Could Mourinho really get the sack? – The London Economic

Could Mourinho really get the sack?

By David de Winter – Sports Editor

@davidjdewinter [email protected]_Sport

OK, I’ll admit it: I am enjoying Chelsea’s current malaise.  Whilst my own team, Liverpool, languish depressingly in mid-table it is comforting to revel in someone else’s misfortune, namely Jose Mourinho’s.  The Chelsea supremo has presided over a disastrous start to the campaign with 5 defeats in 10 league matches.  The previously unflappable Portuguese has seemed flustered and tetchy in recent weeks, understandable given his team’s run of poor form.  So with Roman Abramovich at the helm, a man not known for his patience and tolerance of failure, could Mourinho’s job genuinely be in jeopardy?

Chelsea’s sudden ineptitude is as alarming as it is surprising.  However, they are being punished for failing to add to their squad in the summer.  Since winning the title at a canter last season there has only been one world-class addition in Pedro (Falcao doesn’t count).  By contrast rivals Manchester City bought Raheem Sterling, Kevin De Bruyne and Nicolas Otamendi and Manchester United invested in Bastian Schweinsteiger, Anthony Martial and Memphis Depay.  The Blues also lost Didier Drogba who may not have contributed much on the field but clearly played a role off it.  Moreover their pursuit of Everton’s John Stones, who they evidently need now more than ever, proved fruitless.

Nevertheless a team of Chelsea’s pedigree should not be hovering three points above the relegation zone.  In this current campaign their big performers haven’t fired: goalkeeper Thibaut Courtois was suspended and then got injured, Branislav Ivanovic hasn’t been able to scale the heights of last season, Eden Hazard and Cesc Fabregas have looked off-colour and Diego Costa doesn’t seem fit and seems more interested in fighting opposition defenders than locating the goal.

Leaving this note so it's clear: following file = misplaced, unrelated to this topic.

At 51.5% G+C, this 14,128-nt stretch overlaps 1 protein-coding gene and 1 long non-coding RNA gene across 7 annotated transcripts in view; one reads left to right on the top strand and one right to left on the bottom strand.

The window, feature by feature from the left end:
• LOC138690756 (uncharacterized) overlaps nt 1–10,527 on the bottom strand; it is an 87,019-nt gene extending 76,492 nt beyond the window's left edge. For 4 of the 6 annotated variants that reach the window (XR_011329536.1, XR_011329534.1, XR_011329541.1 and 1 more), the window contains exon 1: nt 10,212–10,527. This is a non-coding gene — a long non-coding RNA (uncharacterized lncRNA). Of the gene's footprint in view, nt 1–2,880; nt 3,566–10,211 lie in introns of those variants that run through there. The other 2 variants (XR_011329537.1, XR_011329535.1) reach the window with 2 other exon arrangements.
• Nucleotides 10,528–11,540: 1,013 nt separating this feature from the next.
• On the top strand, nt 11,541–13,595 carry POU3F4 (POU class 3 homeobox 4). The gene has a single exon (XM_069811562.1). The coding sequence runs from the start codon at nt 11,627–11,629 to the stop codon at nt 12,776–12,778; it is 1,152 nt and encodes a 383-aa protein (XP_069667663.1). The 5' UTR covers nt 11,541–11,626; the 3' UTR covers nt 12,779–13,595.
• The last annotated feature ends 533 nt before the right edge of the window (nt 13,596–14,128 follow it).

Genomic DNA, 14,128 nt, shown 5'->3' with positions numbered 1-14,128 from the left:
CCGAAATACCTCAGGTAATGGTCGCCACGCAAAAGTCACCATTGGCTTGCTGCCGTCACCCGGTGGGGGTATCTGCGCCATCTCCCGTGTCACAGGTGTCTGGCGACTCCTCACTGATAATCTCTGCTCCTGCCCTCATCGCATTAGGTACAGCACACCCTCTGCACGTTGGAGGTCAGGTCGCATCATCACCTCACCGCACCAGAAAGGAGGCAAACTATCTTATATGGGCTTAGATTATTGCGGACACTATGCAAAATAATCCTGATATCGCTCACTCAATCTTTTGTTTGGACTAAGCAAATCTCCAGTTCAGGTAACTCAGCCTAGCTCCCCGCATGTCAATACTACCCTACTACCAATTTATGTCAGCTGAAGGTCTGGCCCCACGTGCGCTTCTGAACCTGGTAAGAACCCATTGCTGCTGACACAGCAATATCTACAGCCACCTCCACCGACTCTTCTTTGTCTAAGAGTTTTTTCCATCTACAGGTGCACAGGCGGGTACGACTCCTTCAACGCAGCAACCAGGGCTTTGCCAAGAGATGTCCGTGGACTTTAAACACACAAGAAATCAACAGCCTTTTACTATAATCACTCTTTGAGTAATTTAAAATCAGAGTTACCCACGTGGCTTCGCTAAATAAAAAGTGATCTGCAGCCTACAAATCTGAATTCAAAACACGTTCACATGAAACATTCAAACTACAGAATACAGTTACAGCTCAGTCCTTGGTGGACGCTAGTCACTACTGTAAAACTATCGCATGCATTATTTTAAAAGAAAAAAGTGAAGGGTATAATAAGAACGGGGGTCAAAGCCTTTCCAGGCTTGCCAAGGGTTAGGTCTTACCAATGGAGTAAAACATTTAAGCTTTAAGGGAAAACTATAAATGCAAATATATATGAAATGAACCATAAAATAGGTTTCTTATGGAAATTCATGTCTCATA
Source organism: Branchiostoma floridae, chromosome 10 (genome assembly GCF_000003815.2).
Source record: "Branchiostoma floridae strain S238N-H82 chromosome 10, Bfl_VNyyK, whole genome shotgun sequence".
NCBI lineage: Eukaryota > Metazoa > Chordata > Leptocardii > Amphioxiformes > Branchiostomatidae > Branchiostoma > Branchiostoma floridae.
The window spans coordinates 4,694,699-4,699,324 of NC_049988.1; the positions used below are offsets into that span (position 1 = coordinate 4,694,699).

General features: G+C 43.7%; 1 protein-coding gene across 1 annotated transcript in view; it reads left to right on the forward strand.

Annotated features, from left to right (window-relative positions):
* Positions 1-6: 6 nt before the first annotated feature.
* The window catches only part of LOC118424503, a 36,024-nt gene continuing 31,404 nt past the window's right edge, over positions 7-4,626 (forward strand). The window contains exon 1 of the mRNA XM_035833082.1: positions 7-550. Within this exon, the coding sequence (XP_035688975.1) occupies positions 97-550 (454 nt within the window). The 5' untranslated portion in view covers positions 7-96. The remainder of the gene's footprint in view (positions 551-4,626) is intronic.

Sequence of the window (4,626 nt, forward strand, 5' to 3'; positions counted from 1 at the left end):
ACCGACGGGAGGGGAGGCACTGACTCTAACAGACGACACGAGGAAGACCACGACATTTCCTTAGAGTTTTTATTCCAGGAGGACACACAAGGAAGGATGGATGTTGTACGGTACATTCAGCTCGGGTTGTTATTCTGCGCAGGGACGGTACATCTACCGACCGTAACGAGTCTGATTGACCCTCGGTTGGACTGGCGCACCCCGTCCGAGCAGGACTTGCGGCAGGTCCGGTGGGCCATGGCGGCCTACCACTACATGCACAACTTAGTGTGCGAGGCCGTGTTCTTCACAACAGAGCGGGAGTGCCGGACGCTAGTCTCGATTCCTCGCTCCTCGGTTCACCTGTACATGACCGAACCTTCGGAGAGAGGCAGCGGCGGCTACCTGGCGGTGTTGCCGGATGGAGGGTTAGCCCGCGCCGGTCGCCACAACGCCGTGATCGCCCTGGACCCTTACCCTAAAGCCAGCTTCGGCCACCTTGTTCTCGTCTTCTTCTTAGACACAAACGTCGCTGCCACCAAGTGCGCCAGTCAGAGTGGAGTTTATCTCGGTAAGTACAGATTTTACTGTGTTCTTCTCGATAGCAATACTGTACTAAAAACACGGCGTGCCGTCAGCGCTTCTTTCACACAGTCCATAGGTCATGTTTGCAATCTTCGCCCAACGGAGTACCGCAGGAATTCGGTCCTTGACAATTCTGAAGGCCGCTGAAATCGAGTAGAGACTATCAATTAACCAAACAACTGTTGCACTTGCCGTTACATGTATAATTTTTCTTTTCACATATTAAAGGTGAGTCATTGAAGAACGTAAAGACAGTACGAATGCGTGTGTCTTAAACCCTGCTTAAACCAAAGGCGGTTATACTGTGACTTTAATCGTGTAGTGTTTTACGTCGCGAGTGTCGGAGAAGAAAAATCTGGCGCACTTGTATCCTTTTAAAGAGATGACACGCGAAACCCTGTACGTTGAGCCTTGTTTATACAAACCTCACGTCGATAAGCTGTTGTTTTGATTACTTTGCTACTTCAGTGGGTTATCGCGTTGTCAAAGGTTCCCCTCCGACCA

And then there is the John Terry conundrum.  The Chelsea captain is no longer the force of old, so much so that he was unceremoniously dropped earlier in the season.  Even given that old defender’s saying that ‘the first five yards are in the head,’ JT is off the pace.  Without a fully-firing Terry in defence Chelsea are suddenly vulnerable and porous and opponents are not afraid to exploit this.

Where does Mourinho fit in to all of this?  The ex-Porto man is still playing his classic mind games, blaming everything under the sun apart from himself for his team’s current woes in a desperate attempt to deflect attention and criticism.  Except this time it is not working.  He just sounds like a spoilt brat, moaning and whingeing when decisions don’t go his way instead of concentrating on his and Chelsea’s shortcomings.  From his shameful treatment of ex-team doctor Eva Carneiro, to the alleged ‘shove’ on a member of the public last week, to his sending-off at the weekend, his behaviour has been of a man struggling to cope with the pressure of top-level management which, for him, is unexpected.

So despite not having managed at Premier League level (unless you count Football Manager) I have some advice for Mr Mourinho: enough with the ego trip; stop blaming referees, the FA and the cosmos.  Keep a low profile for a few weeks (difficult for you I know) and concentrate on one thing and one thing only: improving Chelsea FC.  Lose the big mouth for once and let the football do the talking.

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